New SMF director looks ahead
Hundreds of supporters and members of Sheriff's Meadow Foundation (SMF) gathered under a tent set up on a beautiful lawn overlooking Menemsha Bight Monday, for the private conservation organization's annual summer benefit.
For Adam Moore, the foundation's new executive director, it was his first public opportunity to meet and speak to people in a largely social setting about his plans for the future of the Island's largest private conservation organization.
Mr. Moore told The Times that the recent controversy concerning Sheriff's Meadow management of two properties appeared to be subsiding. Judging by the turnout - 250 people, according to the Foundation - it appears people remain confident that the organization is on the right track.
Monday, Mr. Moore described his plans for the future of the private nonprofit. But first he addressed the issue that had confronted him soon after he arrived, generated when the Vineyard Gazette reported that SMF had allowed a landscaper to "strip mine" plants from its properties for the benefit of a wealthy West Tisbury landowner, in violation of state regulations.
Mr. Moore said SMF was removing trees and shrubs in furtherance of its management plan goals of restoring meadows and grasslands at the Caroline Tuthill Preserve in Edgartown and the Priscilla Hancock Meadow in Chilmark.
He said the Foundation did not completely comply with Natural Heritage Program regulations or properly oversee the work.
"We have taken steps to prevent future such errors," he said. "You should also know that the photographs in the Vineyard Gazette of sod removal were not taken of a Sheriff's Meadow property, and that Sheriff's Meadow did not enter into any deals with the customer of the landscaping firm which did the work on our properties."
Mr. Moore said he has submitted a five-point plan to Natural Heritage to resolve the matter. "The end result will be beautiful," said Mr. Moore, "and I plan to show these results, and the work in progress, to the press and to the public, because I believe it will build an understanding of how we do habitat management, and the cutting, mowing, burning, grazing, plowing, scarifying the soil - that must be done if we are to allow grasses and other herbaceous plants to grow."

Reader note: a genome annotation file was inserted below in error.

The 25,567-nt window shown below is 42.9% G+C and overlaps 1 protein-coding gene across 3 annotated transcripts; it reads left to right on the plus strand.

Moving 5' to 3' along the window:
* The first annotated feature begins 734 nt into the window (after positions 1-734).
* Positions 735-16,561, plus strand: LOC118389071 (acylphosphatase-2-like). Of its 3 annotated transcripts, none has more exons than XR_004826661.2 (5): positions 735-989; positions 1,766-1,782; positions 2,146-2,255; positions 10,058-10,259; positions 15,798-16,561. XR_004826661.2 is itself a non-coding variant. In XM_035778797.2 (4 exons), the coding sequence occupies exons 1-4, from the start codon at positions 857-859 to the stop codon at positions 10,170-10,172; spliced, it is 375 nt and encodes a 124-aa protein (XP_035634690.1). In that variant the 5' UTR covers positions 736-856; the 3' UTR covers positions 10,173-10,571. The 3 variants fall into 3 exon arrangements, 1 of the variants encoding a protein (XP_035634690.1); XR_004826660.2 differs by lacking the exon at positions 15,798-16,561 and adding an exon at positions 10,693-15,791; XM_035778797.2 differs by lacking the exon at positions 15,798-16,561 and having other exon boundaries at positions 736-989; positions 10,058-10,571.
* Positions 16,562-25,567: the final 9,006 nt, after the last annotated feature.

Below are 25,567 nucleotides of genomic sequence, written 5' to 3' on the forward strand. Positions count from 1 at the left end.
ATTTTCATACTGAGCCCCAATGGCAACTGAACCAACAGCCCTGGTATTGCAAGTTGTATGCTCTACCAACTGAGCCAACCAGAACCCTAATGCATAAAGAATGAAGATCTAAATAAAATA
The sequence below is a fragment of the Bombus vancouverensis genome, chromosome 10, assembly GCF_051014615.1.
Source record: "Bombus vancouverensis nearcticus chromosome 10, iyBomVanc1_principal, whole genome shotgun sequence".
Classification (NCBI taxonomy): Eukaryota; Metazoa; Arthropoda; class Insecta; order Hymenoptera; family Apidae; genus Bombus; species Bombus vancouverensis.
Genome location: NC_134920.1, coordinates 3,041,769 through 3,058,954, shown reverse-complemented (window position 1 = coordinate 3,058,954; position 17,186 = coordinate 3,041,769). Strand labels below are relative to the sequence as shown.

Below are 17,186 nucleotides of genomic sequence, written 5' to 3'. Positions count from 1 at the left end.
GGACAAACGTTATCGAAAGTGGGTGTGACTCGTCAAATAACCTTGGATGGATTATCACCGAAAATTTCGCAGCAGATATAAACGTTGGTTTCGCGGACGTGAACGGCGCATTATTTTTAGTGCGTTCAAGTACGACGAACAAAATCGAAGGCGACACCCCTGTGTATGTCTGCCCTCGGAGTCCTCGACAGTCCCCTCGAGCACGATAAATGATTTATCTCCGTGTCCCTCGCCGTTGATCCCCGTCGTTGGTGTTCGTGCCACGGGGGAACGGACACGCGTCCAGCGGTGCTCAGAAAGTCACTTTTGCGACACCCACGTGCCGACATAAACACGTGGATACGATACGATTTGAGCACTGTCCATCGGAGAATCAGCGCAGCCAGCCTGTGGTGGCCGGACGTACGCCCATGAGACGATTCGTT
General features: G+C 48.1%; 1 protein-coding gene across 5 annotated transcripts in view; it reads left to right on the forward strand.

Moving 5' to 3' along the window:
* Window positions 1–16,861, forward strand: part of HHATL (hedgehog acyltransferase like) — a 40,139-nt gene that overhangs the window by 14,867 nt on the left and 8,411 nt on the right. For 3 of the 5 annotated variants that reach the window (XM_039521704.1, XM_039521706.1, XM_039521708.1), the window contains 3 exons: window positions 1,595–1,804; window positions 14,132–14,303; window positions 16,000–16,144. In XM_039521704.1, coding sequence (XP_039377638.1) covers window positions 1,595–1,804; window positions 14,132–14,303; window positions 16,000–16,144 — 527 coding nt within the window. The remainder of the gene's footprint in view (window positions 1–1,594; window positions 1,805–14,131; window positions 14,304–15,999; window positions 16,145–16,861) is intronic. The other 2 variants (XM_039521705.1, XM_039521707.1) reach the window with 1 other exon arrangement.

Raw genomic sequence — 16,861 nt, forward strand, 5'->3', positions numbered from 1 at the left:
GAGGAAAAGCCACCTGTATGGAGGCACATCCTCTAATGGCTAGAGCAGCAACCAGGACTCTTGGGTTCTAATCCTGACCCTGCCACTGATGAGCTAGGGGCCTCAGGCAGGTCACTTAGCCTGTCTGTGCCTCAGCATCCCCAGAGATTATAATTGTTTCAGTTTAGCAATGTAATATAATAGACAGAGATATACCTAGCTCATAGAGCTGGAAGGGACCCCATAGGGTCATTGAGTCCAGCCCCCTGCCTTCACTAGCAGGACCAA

Photo by Alex Bell
Turning to the future, Mr. Moore said he planned to review all of the Foundation's properties "for their ecological and agricultural potential, and for their ability to serve the community. I want to make our properties more welcoming. I want to expand the public access that we offer and connect to the growing network of Island trails. I want to help support Island agriculture. I want to strengthen our connections to the community. We are a local land trust, and we are a community organization."
Mr. Moore said April 2, 2009, would mark the 50th Anniversary of Sheriff's Meadow Foundation. In anticipation of future changes he said, "I plan to review every aspect of Sheriff's Meadow - our articles of incorporation, our bylaws, our deeds, our management plans, the flora and fauna of our properties - and to prepare a five- to ten-year strategic plan for the organization."
"What makes a nonprofit organization great," he said of the potential he sees in the changes he has in mind, "is the same thing that makes a business great, and that is its willingness to brace itself and take risks. With our board and staff and all of you, I look forward to taking deliberate, calculated conservation risks with Sheriff's Meadow, and to stride forward boldly to 50 more years of conserving this Island."
The guest speaker was Professor Richard Lazarus of the Georgetown University Law Center. Professor Lazarus, a seasonal Chilmark resident, provided an overview of the history of environmental law and described the issue of global climate change as the most significant issue facing the next president and other world leaders.